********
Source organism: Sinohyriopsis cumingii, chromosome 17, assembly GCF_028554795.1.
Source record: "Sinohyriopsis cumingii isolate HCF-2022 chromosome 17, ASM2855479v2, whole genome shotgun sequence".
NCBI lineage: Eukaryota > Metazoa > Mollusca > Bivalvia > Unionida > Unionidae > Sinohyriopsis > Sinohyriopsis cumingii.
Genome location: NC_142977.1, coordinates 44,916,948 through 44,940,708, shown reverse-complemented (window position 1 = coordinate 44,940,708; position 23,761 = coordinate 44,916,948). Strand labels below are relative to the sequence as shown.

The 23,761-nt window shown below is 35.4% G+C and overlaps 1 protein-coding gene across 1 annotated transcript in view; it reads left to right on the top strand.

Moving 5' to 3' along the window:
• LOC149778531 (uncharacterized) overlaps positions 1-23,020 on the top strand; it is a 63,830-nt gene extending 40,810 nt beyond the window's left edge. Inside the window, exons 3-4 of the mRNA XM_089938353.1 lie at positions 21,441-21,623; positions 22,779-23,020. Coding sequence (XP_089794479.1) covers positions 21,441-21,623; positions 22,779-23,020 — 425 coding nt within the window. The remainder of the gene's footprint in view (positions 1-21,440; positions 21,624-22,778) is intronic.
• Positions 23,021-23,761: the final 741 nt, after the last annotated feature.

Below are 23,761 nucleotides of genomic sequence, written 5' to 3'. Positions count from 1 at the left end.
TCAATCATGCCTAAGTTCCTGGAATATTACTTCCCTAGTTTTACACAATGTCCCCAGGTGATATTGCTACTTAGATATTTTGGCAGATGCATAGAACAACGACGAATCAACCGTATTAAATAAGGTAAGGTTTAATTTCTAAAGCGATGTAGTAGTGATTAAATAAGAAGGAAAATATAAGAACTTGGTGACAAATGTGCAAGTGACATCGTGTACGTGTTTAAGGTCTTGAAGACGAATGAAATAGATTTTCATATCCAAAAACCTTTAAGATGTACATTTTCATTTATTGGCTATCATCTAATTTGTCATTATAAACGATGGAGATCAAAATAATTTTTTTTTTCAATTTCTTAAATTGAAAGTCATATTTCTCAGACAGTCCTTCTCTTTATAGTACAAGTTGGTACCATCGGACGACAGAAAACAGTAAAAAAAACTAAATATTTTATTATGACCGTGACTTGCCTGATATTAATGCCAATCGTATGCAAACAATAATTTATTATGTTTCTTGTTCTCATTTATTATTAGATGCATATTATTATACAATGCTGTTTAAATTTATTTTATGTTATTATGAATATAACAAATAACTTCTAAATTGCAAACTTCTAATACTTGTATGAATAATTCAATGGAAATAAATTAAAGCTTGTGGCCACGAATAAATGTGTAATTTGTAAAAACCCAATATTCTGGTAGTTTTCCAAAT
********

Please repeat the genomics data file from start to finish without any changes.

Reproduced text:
Source organism: Sinohyriopsis cumingii, chromosome 17, assembly GCF_028554795.1.
Source record: "Sinohyriopsis cumingii isolate HCF-2022 chromosome 17, ASM2855479v2, whole genome shotgun sequence".
NCBI lineage: Eukaryota > Metazoa > Mollusca > Bivalvia > Unionida > Unionidae > Sinohyriopsis > Sinohyriopsis cumingii.
Genome location: NC_142977.1, coordinates 44,916,948 through 44,940,708, shown reverse-complemented (window position 1 = coordinate 44,940,708; position 23,761 = coordinate 44,916,948). Strand labels below are relative to the sequence as shown.

The 23,761-nt window shown below is 35.4% G+C and overlaps 1 protein-coding gene across 1 annotated transcript in view; it reads left to right on the top strand.

Moving 5' to 3' along the window:
• LOC149778531 (uncharacterized) overlaps positions 1-23,020 on the top strand; it is a 63,830-nt gene extending 40,810 nt beyond the window's left edge. Inside the window, exons 3-4 of the mRNA XM_089938353.1 lie at positions 21,441-21,623; positions 22,779-23,020. Coding sequence (XP_089794479.1) covers positions 21,441-21,623; positions 22,779-23,020 — 425 coding nt within the window. The remainder of the gene's footprint in view (positions 1-21,440; positions 21,624-22,778) is intronic.
• Positions 23,021-23,761: the final 741 nt, after the last annotated feature.

Below are 23,761 nucleotides of genomic sequence, written 5' to 3'. Positions count from 1 at the left end.
TCAATCATGCCTAAGTTCCTGGAATATTACTTCCCTAGTTTTACACAATGTCCCCAGGTGATATTGCTACTTAGATATTTTGGCAGATGCATAGAACAACGACGAATCAACCGTATTAAATAAGGTAAGGTTTAATTTCTAAAGCGATGTAGTAGTGATTAAATAAGAAGGAAAATATAAGAACTTGGTGACAAATGTGCAAGTGACATCGTGTACGTGTTTAAGGTCTTGAAGACGAATGAAATAGATTTTCATATCCAAAAACCTTTAAGATGTACATTTTCATTTATTGGCTATCATCTAATTTGTCATTATAAACGATGGAGATCAAAATAATTTTTTTTTTCAATTTCTTAAATTGAAAGTCATATTTCTCAGACAGTCCTTCTCTTTATAGTACAAGTTGGTACCATCGGACGACAGAAAACAGTAAAAAAAACTAAATATTTTATTATGACCGTGACTTGCCTGATATTAATGCCAATCGTATGCAAACAATAATTTATTATGTTTCTTGTTCTCATTTATTATTAGATGCATATTATTATACAATGCTGTTTAAATTTATTTTATGTTATTATGAATATAACAAATAACTTCTAAATTGCAAACTTCTAATACTTGTATGAATAATTCAATGGAAATAAATTAAAGCTTGTGGCCACGAATAAATGTGTAATTTGTAAAAACCCAATATTCTGGTAGTTTTCCAAAT